The plaintiffs say an important accomplishment of the legal process was creating a survivors’ fund to pay for therapy and other costs for former students who were abused but didn’t, or couldn’t, take part in the legal process. But they say the $500,000 that Children’s Theatre contributed to the fund won’t be nearly enough to serve all the survivors.
Stearns recalled that plaintiffs were surprised that the former students who came forward numbered as few as 17. “Because we all know it could have been well over a hundred,” she said. “Easily, if not more. So that felt sad, that that’s how deeply damaged people are … that so many people are not able to find voice around this.”
Stearns and the others say they plan to raise more money for the survivors’ fund. But their concerns prompt the question: What justice can there be for those former students who didn’t come forward during the three-year window of opportunity created by the Minnesota Child Victims Act?
Former state Sen. Ember Reichgott Junge, who has worked on behalf of victims of child sexual abuse since the late 1980s, would like to see the statute of limitations permanently lifted in child sex abuse cases.
“Because if there are more victims at the Children’s Theatre Company who haven’t been able to come forward yet because they just haven’t been ready, they will be barred from any remedy now that the window has closed,” she explained. “And that shouldn't be.”
Junge said the Minnesota Child Victims Act was an important step in the right direction, because it recognized that survivors of child sexual abuse might not come forward for decades. But ultimately, she said, the act was a compromise.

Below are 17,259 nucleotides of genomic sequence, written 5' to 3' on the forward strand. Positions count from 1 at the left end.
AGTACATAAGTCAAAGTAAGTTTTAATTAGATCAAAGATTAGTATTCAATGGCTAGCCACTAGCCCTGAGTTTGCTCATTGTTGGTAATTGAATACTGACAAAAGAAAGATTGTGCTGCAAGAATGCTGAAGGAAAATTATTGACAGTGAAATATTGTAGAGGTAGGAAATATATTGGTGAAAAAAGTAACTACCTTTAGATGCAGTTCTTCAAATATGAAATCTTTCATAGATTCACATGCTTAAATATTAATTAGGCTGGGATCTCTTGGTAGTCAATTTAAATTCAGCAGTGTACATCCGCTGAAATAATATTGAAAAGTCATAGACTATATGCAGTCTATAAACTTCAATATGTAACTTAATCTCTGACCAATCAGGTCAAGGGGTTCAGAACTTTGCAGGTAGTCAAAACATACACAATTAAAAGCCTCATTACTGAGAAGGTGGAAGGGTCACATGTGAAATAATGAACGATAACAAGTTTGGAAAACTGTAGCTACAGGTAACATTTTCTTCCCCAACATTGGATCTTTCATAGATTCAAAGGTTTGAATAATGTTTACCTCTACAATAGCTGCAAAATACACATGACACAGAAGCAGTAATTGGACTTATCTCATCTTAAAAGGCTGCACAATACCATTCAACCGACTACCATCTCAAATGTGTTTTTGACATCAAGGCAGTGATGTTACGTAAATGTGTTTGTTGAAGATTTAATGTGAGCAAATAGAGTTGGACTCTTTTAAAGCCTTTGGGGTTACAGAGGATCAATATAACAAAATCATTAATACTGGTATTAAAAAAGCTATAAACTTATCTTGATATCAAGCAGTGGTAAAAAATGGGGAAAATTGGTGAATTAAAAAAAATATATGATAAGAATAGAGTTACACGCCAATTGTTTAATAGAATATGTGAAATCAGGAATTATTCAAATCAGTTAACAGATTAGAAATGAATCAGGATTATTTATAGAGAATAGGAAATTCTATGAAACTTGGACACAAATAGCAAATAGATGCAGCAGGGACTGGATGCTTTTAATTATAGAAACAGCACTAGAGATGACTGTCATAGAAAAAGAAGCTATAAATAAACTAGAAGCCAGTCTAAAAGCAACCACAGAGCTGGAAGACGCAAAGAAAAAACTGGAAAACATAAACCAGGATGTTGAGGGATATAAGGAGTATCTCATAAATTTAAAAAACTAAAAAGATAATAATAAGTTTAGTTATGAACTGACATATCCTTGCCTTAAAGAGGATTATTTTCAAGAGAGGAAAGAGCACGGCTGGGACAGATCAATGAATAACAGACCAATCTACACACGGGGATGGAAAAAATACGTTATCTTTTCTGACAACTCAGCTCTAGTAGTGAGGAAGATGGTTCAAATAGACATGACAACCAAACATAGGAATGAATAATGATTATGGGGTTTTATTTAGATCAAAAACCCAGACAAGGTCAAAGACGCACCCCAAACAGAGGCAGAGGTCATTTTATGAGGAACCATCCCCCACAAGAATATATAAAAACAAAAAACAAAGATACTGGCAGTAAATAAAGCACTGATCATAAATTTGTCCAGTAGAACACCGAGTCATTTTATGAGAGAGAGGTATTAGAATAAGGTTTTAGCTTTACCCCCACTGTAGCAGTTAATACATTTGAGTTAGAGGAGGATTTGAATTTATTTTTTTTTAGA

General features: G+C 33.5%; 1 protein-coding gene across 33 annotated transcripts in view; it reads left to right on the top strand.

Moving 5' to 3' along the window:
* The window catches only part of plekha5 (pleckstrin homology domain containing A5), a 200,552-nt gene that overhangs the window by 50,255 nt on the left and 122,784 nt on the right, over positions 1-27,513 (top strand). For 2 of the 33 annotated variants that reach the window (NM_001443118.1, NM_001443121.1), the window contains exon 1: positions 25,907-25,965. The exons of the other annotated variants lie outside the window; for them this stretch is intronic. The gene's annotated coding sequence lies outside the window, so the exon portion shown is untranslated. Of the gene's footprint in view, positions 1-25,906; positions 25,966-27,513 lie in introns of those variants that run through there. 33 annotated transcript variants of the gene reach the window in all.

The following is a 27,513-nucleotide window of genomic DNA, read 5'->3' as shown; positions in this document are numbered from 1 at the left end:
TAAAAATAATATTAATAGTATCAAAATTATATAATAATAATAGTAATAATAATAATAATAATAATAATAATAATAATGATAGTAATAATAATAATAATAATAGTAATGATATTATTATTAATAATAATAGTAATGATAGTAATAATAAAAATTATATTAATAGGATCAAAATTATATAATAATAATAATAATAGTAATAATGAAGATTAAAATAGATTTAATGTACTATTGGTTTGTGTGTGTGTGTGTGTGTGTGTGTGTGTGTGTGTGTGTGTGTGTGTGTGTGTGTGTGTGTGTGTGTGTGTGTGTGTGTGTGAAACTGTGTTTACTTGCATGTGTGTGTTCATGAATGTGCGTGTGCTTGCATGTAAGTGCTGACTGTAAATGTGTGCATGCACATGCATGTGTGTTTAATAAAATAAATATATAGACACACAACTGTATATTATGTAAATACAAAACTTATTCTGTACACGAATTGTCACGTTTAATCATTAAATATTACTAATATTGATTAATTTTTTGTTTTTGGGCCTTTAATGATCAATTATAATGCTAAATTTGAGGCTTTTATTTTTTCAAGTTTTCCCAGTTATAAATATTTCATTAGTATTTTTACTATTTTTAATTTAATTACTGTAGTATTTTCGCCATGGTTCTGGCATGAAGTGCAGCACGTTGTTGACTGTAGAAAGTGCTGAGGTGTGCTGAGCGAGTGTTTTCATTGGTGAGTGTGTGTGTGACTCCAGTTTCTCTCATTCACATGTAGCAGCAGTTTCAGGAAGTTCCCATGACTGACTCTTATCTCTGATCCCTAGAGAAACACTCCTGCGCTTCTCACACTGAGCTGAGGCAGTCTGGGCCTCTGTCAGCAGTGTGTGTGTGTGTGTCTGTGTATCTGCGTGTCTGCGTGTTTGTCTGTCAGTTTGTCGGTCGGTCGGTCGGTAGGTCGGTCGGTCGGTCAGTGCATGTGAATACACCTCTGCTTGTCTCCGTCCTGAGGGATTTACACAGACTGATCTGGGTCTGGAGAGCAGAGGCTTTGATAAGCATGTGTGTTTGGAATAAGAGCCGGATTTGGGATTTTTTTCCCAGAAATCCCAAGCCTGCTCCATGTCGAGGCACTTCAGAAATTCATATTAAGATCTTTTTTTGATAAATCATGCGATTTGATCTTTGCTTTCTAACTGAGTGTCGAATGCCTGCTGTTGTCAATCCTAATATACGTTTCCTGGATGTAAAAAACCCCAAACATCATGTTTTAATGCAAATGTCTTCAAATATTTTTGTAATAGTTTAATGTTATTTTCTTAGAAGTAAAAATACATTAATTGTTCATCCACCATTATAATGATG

Regardless of how long it might take, she said, for a survivor to come forward at all shows enormous courage.
“Because in the courts they’re just revictimized so often, and retraumatized, and it’s so painful and hurtful,” she said. “This is not a friendly system — that’s why survivors don’t come forward.”
Many survivors of the Children’s Theatre abuses say the legal process around the prosecution of sexual assault needs to change. Survivor Stearns said such change is long overdue.
“This is not a new conversation to have,” she said. “Sexual assault survivors going into a courtroom — this isn’t a new thing. This has been around for a long time and they should be better at it by now.”
Stearns and others talked about the trauma of being cross-examined by lawyers about their sexual abuse. Stearns was horrified to learn that the man she accused of raping her could have been in the room with her, if he had chosen to, during her deposition.
According to the National Sexual Violence Resource Center, one in four girls and one in six boys will be sexually abused before they turn 18. For such a widespread problem, Stearns said, the legal process should be more humane.
Former plaintiff Jina Penn-Tracy said the most humanity the survivors found was in each other.
“We love each other,” she said. “That was not a given, going into this. And we found messy, difficult, but really deep caring for each other. And that’s a triumph, also.”
The survivors I spoke with said that while the legal process is over, in many ways the real work has only just begun.
Were you a student at the Children’s Theatre Company and have a story to share? Contact Marianne Combs to share your story.